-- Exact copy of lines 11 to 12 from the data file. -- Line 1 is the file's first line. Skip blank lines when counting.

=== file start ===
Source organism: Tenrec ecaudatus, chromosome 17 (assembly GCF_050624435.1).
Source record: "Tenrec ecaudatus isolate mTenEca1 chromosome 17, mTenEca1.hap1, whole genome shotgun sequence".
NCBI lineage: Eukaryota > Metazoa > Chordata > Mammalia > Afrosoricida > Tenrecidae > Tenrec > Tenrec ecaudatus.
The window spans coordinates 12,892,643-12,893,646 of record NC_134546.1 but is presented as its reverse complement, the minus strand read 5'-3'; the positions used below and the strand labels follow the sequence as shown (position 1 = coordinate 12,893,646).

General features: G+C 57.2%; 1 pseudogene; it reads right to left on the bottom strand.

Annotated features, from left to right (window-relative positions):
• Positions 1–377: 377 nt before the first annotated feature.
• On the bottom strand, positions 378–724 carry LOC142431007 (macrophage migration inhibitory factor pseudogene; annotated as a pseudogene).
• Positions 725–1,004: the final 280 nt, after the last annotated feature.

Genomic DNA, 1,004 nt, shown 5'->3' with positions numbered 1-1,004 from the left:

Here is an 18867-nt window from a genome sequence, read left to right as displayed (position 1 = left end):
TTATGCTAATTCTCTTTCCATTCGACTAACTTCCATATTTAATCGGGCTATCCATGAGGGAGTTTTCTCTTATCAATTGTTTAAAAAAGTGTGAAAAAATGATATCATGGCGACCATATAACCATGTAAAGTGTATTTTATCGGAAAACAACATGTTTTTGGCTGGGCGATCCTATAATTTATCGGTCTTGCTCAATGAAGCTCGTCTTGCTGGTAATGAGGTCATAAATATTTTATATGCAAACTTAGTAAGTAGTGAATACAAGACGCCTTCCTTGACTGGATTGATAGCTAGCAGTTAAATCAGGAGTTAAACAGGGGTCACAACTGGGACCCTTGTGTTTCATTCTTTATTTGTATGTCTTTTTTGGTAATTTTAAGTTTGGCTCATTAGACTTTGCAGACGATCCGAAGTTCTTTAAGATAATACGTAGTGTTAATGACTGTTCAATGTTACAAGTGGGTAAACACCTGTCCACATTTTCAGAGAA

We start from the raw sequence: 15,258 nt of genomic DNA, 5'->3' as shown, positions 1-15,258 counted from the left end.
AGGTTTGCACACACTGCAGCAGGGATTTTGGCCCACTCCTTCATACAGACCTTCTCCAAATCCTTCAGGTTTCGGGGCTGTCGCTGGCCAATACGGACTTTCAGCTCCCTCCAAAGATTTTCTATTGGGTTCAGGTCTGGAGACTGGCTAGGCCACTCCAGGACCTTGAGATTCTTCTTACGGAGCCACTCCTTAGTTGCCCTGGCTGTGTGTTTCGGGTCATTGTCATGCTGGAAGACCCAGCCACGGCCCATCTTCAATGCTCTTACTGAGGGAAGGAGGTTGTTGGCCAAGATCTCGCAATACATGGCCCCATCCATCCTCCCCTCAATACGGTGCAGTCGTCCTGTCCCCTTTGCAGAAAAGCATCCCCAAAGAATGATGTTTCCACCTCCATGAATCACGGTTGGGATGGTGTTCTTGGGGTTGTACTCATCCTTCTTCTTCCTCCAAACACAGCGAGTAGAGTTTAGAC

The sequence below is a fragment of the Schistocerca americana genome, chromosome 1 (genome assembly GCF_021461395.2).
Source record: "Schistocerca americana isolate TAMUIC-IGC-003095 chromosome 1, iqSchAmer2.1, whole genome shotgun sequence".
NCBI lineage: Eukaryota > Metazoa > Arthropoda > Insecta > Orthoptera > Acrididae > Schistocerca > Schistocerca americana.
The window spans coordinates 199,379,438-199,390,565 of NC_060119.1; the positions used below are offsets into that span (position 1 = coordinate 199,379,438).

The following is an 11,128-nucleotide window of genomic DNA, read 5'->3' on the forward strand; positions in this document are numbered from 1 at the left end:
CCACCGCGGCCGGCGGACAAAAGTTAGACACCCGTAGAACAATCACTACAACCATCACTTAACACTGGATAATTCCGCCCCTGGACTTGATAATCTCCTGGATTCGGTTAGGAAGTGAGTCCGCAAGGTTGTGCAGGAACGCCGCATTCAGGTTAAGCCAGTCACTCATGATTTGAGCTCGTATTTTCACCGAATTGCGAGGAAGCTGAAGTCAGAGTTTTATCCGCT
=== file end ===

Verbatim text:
Here is an 18867-nt window from a genome sequence, read left to right as displayed (position 1 = left end):
TTATGCTAATTCTCTTTCCATTCGACTAACTTCCATATTTAATCGGGCTATCCATGAGGGAGTTTTCTCTTATCAATTGTTTAAAAAAGTGTGAAAAAATGATATCATGGCGACCATATAACCATGTAAAGTGTATTTTATCGGAAAACAACATGTTTTTGGCTGGGCGATCCTATAATTTATCGGTCTTGCTCAATGAAGCTCGTCTTGCTGGTAATGAGGTCATAAATATTTTATATGCAAACTTAGTAAGTAGTGAATACAAGACGCCTTCCTTGACTGGATTGATAGCTAGCAGTTAAATCAGGAGTTAAACAGGGGTCACAACTGGGACCCTTGTGTTTCATTCTTTATTTGTATGTCTTTTTTGGTAATTTTAAGTTTGGCTCATTAGACTTTGCAGACGATCCGAAGTTCTTTAAGATAATACGTAGTGTTAATGACTGTTCAATGTTACAAGTGGGTAAACACCTGTCCACATTTTCAGAGAA